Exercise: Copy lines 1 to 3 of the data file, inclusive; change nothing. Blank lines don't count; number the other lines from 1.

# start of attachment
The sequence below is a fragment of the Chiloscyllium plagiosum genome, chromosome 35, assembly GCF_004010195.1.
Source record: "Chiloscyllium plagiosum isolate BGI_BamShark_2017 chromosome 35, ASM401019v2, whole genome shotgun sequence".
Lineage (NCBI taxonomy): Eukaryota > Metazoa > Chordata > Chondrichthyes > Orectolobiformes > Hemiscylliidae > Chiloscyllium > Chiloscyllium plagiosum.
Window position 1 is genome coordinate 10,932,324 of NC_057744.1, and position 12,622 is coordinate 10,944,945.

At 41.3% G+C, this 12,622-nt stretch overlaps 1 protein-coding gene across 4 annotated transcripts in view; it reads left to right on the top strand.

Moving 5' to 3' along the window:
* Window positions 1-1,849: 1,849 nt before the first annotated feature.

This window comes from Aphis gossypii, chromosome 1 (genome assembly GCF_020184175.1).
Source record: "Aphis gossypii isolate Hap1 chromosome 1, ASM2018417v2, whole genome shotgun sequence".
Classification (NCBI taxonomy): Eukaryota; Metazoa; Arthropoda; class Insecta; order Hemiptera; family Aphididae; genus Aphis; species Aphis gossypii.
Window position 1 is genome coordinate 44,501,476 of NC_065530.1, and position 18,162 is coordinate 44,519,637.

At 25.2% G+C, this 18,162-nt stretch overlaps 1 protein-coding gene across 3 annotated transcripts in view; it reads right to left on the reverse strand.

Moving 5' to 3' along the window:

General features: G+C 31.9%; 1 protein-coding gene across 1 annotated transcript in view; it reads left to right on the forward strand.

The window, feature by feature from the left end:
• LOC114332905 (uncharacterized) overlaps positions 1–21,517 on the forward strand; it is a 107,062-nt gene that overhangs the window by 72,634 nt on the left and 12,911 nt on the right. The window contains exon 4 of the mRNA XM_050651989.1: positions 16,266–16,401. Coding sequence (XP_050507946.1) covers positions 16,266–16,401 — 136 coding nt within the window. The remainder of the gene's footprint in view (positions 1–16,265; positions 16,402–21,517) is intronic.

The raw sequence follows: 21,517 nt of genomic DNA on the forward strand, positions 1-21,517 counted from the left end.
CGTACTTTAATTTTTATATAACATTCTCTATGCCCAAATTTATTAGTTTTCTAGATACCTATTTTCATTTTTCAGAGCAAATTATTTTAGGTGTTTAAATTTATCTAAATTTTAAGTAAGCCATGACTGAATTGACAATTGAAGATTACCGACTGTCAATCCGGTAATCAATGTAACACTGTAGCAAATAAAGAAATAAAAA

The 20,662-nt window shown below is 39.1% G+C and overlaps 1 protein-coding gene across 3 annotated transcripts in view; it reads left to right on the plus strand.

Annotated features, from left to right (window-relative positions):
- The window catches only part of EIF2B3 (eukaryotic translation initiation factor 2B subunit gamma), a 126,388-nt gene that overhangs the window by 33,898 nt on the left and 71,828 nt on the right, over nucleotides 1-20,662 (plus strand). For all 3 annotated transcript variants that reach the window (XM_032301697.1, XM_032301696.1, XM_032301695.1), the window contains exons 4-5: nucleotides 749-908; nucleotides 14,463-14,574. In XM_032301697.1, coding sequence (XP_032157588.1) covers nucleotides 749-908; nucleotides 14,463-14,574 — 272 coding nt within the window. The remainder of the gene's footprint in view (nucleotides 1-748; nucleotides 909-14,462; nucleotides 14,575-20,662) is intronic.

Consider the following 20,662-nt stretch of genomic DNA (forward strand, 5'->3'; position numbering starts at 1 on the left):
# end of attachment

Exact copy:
The sequence below is a fragment of the Chiloscyllium plagiosum genome, chromosome 35, assembly GCF_004010195.1.
Source record: "Chiloscyllium plagiosum isolate BGI_BamShark_2017 chromosome 35, ASM401019v2, whole genome shotgun sequence".
Lineage (NCBI taxonomy): Eukaryota > Metazoa > Chordata > Chondrichthyes > Orectolobiformes > Hemiscylliidae > Chiloscyllium > Chiloscyllium plagiosum.